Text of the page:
The Federal HealthCare.gov website opened for business the first day of October, but private contractors said on October 25, 2013 in Washington, DC that they did not have enough time to test the site. Many users report problems with either getting locked out of the website completely or encountering other problems. Those having trouble applying for healthcare online for the Affordable Care Act (Obamacare) can also apply by phone. UPI | License Photo
WASHINGTON, Oct. 25 (UPI) -- The HealthCare.gov website will be running properly by December, giving uninsured Americans time to sign up for healthcare, a White House adviser said Friday.
QSSI, a main government contractor, has been assigned to oversee fixes to the website and will have the site fully functional by Nov. 30, said Jeff Zients, the newly appointed chief White House economic adviser, told reporters on a conference call.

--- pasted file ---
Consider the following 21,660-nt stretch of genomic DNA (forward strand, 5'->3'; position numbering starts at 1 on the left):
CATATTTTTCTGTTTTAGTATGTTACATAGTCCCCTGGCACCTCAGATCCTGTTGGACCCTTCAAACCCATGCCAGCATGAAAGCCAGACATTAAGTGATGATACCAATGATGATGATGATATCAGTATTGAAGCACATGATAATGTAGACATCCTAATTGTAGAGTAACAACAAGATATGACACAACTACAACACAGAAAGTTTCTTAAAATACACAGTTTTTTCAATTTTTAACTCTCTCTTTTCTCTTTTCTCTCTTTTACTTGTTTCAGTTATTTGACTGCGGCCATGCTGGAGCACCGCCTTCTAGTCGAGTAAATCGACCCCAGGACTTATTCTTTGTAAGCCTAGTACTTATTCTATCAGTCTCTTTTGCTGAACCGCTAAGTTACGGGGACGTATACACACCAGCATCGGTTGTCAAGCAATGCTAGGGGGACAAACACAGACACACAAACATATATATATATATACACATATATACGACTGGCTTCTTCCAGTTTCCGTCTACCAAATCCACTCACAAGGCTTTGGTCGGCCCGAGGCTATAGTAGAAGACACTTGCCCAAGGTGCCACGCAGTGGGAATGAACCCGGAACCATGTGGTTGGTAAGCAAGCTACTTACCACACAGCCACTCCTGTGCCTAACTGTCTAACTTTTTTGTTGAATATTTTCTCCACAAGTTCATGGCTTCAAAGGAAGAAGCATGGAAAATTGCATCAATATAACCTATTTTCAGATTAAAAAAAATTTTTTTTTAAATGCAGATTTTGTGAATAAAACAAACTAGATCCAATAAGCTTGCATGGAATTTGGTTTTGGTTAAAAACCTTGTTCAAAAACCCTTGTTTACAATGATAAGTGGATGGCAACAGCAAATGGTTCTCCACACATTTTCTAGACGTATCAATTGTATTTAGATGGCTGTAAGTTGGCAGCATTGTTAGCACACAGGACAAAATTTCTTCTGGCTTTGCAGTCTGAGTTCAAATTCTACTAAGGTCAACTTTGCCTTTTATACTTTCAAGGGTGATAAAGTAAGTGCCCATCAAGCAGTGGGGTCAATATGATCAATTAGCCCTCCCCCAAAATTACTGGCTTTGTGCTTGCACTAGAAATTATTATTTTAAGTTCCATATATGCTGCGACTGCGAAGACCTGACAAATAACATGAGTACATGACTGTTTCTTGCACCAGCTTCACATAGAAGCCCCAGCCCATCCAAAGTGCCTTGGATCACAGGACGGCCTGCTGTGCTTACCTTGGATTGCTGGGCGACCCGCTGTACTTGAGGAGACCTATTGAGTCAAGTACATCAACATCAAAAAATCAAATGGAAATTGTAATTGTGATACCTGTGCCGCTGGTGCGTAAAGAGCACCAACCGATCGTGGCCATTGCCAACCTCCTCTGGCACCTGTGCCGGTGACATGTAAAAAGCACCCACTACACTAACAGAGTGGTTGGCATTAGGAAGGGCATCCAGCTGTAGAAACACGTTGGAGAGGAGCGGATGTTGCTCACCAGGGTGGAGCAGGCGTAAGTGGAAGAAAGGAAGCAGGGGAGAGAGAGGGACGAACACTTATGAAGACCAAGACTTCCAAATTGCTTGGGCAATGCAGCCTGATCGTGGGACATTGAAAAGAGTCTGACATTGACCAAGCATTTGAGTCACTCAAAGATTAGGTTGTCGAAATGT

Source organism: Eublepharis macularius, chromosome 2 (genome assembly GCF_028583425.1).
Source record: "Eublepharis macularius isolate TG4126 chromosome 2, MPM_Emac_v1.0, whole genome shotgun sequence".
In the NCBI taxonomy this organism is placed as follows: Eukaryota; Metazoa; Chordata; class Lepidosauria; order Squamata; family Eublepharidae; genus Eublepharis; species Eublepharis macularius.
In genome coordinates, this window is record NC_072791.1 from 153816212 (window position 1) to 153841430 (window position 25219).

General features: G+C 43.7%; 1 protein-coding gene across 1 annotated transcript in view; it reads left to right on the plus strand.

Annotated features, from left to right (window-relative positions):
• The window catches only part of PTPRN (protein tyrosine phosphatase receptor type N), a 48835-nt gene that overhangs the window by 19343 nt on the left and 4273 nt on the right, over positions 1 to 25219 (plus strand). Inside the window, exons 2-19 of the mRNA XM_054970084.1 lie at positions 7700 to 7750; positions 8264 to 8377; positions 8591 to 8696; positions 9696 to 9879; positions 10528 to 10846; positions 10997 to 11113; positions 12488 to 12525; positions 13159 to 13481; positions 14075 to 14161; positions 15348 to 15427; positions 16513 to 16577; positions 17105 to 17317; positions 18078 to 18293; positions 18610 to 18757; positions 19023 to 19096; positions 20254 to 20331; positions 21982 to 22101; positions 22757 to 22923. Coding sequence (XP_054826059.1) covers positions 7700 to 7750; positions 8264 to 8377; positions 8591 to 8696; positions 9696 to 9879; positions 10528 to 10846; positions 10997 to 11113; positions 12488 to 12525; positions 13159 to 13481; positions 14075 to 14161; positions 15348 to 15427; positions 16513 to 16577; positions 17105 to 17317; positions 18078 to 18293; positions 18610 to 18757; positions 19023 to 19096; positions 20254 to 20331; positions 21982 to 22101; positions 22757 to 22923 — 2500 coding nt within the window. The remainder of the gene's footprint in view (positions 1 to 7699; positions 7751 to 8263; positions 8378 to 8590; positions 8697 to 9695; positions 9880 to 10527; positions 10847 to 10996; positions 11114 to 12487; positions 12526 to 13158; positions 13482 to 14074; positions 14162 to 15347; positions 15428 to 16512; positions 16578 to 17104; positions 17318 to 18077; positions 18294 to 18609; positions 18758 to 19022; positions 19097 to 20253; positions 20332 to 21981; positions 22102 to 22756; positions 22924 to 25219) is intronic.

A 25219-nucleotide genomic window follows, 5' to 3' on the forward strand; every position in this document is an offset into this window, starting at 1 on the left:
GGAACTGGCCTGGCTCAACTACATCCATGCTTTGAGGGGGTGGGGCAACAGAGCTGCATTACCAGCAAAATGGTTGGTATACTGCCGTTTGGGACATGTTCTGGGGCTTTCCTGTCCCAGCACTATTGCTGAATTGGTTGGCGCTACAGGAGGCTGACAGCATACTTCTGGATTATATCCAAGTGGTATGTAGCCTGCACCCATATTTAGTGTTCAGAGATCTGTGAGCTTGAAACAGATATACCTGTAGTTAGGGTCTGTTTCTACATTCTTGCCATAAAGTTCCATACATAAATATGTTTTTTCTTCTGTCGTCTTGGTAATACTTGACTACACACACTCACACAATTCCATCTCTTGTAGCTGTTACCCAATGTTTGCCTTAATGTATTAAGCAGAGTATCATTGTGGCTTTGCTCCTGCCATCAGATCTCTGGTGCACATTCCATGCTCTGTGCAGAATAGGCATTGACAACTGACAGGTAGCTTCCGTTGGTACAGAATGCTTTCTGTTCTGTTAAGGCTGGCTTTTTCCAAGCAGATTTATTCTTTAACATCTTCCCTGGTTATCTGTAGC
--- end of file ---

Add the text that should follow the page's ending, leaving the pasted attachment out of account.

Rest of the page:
"Over the last week we worked with a team of experts to conduct an assessment of the overall state of the HealthCare.gov site," Zients said. "We are confident that by the end of the November, HealthCare.gov will be smooth for the vast majority of users."
Applicants must enroll in the federal healthcare program by Dec. 15 to receive healthcare plans that will take effect Jan. 1, The Hill reported. HealthCare.gov opened Oct. 1 but many users reported problems including getting locked out of the website.
The House and Energy and Commerce Committee held a hearing Thursday on causes of the website's problems.
Representatives of the IT companies in charge of the project testified only two weeks of testing was conducted before the website went live, but said the testing should have been carried out months in advance, The Washington Post reported.
"It was not our decision to go live," said Cheryl Campbell, senior vice president of CGI Federal, one of the IT companies involved.
"The system just wasn't tested enough," said Julie Bataille, director communications for the Centers for Medicare & Medicaid Services. "We are putting into place a much more rigorous testing process now."